COVID-19: How Gambian Frontliners Put Their Own Lives on the Line
While politics and other interests are endlessly being associated with Gambia’s COVID-19 fight on various social media platforms, this never deter the frontliners from ensuring the recoveries and the containment of the killer Coronavirus in the country.
The care-givers tasked to work on the virus have been locked down with suspected individuals at different isolated centres, sacrificing their lives and that of their families every day and night in a manner that can quickly infect themselves.
Whether they got their shares of the much-talked about D500 million or not, they continue the sleepless night that disconnected them from their wives and children.
The frontliners are the public health officers, the nurses, doctors and security officers who are in the forefront to take care of these individuals to make sure preventive mechanisms are enforced.
As part of the coordination, different units are created to contain the virus from spreading. Amongst them are a rapid response team which is charged with responsibility of picking suspected cases, contact tracing team would later pick all the known associates of the infected person. The laboratory technicians then carry out the tests while nurses and doctors would attend to patients at the treatment centres.
This work is obviously risky considering the mode of transmission of the virus. While everybody is at risk including those, who are asked to stay home, yet those in the frontline are unmatched but their efforts are largely unnoticed.
“We are at different levels of risks. Imagine those at the quarantine sites, opening the door to a person whose status is not known as positive or negative. You enter to give that person services that the individual needed. Although you are in protective gears, you are at high risk,” Dr. Buba Manjang, acting director of public health services in Gambia.
“That laboratory technician who goes to face this individual even though the person is in full gear, uses that test kit to collect samples on this individual. Sometimes these people sneeze on you as you collect samples. These are people who are at high risk,” he tells The Chronicle.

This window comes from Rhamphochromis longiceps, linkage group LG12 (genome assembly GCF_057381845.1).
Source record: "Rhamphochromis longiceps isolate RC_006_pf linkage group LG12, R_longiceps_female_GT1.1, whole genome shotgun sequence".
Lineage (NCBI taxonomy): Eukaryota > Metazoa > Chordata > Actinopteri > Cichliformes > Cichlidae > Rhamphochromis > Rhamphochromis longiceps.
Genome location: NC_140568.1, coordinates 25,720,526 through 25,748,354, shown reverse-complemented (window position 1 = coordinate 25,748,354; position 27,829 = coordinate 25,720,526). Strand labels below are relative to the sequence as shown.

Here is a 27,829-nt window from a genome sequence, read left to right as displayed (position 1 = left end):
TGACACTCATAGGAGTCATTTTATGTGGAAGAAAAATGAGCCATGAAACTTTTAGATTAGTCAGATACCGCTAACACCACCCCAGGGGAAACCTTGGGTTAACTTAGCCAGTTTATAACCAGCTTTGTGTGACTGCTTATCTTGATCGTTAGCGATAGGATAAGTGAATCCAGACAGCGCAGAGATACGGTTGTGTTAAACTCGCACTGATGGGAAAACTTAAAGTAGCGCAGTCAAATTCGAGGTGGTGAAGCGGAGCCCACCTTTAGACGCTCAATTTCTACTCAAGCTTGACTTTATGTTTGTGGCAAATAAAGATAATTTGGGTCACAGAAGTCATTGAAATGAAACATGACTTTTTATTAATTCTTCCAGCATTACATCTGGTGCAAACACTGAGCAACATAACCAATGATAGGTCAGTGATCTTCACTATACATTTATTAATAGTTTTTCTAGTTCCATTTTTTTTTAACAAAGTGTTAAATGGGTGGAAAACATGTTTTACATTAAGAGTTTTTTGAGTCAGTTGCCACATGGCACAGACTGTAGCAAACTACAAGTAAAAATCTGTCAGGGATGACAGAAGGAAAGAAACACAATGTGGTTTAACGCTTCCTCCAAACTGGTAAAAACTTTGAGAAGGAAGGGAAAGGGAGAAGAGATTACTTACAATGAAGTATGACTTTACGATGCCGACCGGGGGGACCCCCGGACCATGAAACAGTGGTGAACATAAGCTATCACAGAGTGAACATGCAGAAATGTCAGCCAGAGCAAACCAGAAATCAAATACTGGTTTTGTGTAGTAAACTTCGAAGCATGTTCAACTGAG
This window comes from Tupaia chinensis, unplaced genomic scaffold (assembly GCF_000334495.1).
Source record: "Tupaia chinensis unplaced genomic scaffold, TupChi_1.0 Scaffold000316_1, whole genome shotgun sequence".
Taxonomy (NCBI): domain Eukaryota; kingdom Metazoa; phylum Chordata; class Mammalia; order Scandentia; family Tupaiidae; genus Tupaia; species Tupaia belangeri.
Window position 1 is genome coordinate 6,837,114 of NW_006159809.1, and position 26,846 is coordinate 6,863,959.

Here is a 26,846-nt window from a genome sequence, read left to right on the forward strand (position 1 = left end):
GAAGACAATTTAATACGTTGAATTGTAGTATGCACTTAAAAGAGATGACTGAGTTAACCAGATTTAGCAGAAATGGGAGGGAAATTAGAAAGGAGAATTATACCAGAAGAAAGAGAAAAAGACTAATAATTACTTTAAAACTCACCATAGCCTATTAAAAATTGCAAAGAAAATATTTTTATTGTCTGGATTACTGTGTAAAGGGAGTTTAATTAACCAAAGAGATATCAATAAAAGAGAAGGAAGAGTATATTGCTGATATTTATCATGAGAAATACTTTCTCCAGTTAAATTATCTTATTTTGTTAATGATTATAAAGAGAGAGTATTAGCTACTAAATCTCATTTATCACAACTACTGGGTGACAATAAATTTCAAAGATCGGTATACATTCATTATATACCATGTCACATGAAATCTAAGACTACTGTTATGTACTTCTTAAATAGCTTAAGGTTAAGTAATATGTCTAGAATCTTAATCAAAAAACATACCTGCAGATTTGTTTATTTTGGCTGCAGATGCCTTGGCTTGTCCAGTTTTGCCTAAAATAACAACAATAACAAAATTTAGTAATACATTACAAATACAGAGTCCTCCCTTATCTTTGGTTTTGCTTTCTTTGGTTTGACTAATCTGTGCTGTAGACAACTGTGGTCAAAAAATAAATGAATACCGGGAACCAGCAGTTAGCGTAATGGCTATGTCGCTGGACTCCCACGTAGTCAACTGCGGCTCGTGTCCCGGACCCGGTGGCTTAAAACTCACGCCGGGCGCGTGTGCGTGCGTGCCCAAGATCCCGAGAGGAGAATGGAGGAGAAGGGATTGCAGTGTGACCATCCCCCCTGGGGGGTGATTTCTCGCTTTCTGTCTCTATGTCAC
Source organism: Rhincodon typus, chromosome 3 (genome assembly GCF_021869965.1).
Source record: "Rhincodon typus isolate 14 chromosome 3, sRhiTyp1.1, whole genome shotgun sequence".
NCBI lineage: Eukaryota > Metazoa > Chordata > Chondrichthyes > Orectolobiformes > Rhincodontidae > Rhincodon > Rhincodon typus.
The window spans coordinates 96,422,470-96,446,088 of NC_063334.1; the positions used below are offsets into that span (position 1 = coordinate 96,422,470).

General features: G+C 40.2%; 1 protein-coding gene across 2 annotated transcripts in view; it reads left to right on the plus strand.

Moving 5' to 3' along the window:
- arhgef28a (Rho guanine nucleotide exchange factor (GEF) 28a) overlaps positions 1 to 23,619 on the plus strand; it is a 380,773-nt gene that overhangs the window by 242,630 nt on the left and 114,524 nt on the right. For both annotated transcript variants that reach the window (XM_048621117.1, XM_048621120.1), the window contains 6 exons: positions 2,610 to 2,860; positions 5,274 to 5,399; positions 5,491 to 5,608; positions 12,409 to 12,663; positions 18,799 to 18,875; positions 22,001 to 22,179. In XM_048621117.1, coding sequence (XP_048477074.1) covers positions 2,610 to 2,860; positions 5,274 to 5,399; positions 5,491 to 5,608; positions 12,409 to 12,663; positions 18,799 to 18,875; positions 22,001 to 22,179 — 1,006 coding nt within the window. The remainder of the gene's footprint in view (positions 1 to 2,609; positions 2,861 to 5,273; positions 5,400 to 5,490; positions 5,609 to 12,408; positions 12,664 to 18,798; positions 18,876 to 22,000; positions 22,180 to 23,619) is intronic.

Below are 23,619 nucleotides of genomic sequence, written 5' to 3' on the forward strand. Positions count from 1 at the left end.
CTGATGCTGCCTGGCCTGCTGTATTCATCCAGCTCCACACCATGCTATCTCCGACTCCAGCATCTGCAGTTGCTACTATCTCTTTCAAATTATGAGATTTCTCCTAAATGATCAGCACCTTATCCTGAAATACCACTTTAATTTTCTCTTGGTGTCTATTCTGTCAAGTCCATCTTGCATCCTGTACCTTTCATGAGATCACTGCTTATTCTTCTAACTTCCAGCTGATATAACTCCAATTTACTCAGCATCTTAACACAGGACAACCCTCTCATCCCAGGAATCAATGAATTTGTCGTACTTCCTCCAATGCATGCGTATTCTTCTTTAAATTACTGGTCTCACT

He also acknowledges the risks nurses and doctors are faced with in directly providing treatment to the infected persons at the treatment centres.
According to The Guardian’s Monday edition, the number of doctors who have died because of Covid-19 in the UK is 100 or more.
‘I missed my family’
“What I want Gambians to know both in and out is that your frontliners are here for you making sure that we enforce all these preventive measures to prevent the spread of this virus to our communities, to our families, our country which is highly devastating. This kills rapidly.”
Irrespective of social media comments, he said health workers in the frontline are focused on fighting a genuine cause for the love of the country.
“I miss my family a lot because we spent the night here. You can see the commitment in all these staff. We decided to stay here without visiting our families to avoid the spread of the virus because the materials we are wearing probably get the virus on it. I want Gambians to love their frontliners. Let them give us encouragement because we are not interested in politics,” Dr. Manjang emphasised.
When suspects are taken from the community level by contact tracers, they’re brought to the quarantine centres. Their bodies’ temperatures are monitored for signs and symptoms for a 14-day incubation period. This is one another area that puts health workers at risk.
“In this process, we always feel that we can contract the virus even though we put on our Personal Protective Equipment (PPE). By this, we are very exposed. We are aware of these risks but we are doing this for our country and also, we are trained to be health personnel,” Ebrima Keita, public health worker tells The Chronicle.
Abandoned for being a care-giver
The health workers are sometimes led to go home to see their families if need arises. However, some of them are not welcomed with open arms due to their interaction with suspected cases.
“No one is going home except that if we need to attend to some important family issues. Sometimes when I go home, I really feel isolated because even my friends will not allow me to be with me.
“If I want to greet my neighbours, they would say I shouldn’t be close to them because I’m coming from the centre. So, I feel discriminated against somehow when I visit home but this is my work and I do understand their concern. Sometimes my child would call me to enquire if I am safe, I would say yes,” Ebrima tells The Chronicle.
Telling a person, you’ve the virus
Due to the surge in suspected cases in the country, a trained social worker, Jim Jobe felt the need to enlist himself in the frontline for service provision.